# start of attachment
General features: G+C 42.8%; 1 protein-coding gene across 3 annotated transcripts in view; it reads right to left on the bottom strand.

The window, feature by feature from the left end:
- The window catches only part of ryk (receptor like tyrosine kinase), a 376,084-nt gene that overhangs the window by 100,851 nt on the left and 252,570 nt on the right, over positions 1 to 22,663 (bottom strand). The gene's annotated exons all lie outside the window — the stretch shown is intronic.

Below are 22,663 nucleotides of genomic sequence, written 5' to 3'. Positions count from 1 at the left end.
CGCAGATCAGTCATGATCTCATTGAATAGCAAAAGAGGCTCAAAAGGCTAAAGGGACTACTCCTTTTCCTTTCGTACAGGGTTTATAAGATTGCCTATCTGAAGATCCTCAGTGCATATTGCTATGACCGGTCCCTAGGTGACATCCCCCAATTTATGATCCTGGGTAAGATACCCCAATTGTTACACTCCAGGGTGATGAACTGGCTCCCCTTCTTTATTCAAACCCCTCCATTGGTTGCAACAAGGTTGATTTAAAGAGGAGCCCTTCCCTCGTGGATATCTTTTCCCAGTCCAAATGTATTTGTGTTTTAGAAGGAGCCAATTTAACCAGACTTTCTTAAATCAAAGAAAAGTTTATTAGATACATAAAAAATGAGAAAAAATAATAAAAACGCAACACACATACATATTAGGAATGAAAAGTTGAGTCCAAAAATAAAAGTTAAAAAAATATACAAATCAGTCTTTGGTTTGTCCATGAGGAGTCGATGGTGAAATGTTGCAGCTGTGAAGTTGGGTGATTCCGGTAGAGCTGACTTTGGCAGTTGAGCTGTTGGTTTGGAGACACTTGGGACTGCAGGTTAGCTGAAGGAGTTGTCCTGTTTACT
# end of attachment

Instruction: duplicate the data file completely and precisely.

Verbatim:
General features: G+C 42.8%; 1 protein-coding gene across 3 annotated transcripts in view; it reads right to left on the bottom strand.

The window, feature by feature from the left end:
- The window catches only part of ryk (receptor like tyrosine kinase), a 376,084-nt gene that overhangs the window by 100,851 nt on the left and 252,570 nt on the right, over positions 1 to 22,663 (bottom strand). The gene's annotated exons all lie outside the window — the stretch shown is intronic.

Below are 22,663 nucleotides of genomic sequence, written 5' to 3'. Positions count from 1 at the left end.
CGCAGATCAGTCATGATCTCATTGAATAGCAAAAGAGGCTCAAAAGGCTAAAGGGACTACTCCTTTTCCTTTCGTACAGGGTTTATAAGATTGCCTATCTGAAGATCCTCAGTGCATATTGCTATGACCGGTCCCTAGGTGACATCCCCCAATTTATGATCCTGGGTAAGATACCCCAATTGTTACACTCCAGGGTGATGAACTGGCTCCCCTTCTTTATTCAAACCCCTCCATTGGTTGCAACAAGGTTGATTTAAAGAGGAGCCCTTCCCTCGTGGATATCTTTTCCCAGTCCAAATGTATTTGTGTTTTAGAAGGAGCCAATTTAACCAGACTTTCTTAAATCAAAGAAAAGTTTATTAGATACATAAAAAATGAGAAAAAATAATAAAAACGCAACACACATACATATTAGGAATGAAAAGTTGAGTCCAAAAATAAAAGTTAAAAAAATATACAAATCAGTCTTTGGTTTGTCCATGAGGAGTCGATGGTGAAATGTTGCAGCTGTGAAGTTGGGTGATTCCGGTAGAGCTGACTTTGGCAGTTGAGCTGTTGGTTTGGAGACACTTGGGACTGCAGGTTAGCTGAAGGAGTTGTCCTGTTTACT